(K) I first met Mark (well, connected online) in the fall of 2008 when he was first starting InvisiblePeople.tv. My church was taking part in a 'sleep out to help the homeless' event that benefited the overflow shelter my church hosts every June. I was finally getting involved and I reached out online asking for donations. Mark was one of the few who donated--and this is when he'd been laid off and was facing homelessness himself. So that got my attention.
When he started InvisiblePeople.tv I wanted to do everything I could to help him. So since then I've been spreading the word every chance I get. What he's doing is amazing and he has such a heart and passion to help. It's an incredible story. I can't think of anything in particular that triggered it all. Just watch Mark's videos and follow his Twitter stream--it's hard. Sometimes I don't want to watch because I know it's so brutal. But those are the stories Mark tells. That's what it's like out there and we need to steal ourselves and be prepared to help.
(T) You seek to dispel the misconceptions of the homeless within the book... which of the misconceptions iritates you the most?
(K) I think the idea that homeless people are lazy and that it's their own fault really irritates me. People say 'get a job,' and it's just clear they don't know what they're talking about. Any of us could be homeless--so many of us are just one tragedy away from being on the streets. It's not laziness that makes people homelessness, it's a confluence of circumstances that conspire against them. And once you're down it's hard to get back up. Try getting a job when you sleep in your car. Try landing an interview when your address is a shelter. People quite honestly need to open their eyes and get past that misconception.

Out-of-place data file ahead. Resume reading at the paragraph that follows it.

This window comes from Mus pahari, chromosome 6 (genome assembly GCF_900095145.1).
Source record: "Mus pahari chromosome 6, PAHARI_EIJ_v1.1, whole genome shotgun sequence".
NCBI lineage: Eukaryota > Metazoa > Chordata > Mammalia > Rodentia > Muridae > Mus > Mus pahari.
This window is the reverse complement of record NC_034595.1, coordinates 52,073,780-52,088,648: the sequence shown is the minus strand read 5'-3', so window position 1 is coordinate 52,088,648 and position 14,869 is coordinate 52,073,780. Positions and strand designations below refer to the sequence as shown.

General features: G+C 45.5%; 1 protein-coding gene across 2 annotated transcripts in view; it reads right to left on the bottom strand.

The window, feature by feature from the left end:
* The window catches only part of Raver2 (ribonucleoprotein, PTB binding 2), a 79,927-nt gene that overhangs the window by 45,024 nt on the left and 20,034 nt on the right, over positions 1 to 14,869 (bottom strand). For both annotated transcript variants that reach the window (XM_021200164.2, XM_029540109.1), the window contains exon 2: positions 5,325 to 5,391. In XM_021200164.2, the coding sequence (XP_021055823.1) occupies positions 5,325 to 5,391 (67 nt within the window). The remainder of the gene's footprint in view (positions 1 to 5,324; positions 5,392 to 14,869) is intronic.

(T) Of the folks featured in your book, like Drew or Jennifer, which one struck a chord with you the most?
(KH) It's hard to pick just one. I think the stories of families with kids are especially brutal. David and Tish come to mind. Cecilia, Gypsy, Tracy. There are also stories of people who had that one tragedy. Tom's wife left him and he went on a bender and got fired the next day and that was it. Yong had her apartment burn down and the insurance check didn't come through and now she lives in a tent in the woods. Drew's family was killed by a drunk driver and he found himself on the streets. There was a pregnant girl in New York City--Jennifer--thankfully Mark talked to her on a day she was getting housing. That was a good story.
There are just so many. I think getting to know their stories and learning what it's really like can move us past our indifference and help us to act.
(T) Lastly, if you had three wishes, like the folks featured, what would you wish for?
(K) Oh geez, that's a hard one. I guess I wish people would help one another. I wish people had what they needed--whether that's homeless people in the U.S. who need a job or people around the world who need clean water. And selfishly, I wish I had the provision I need--it's been a lean year.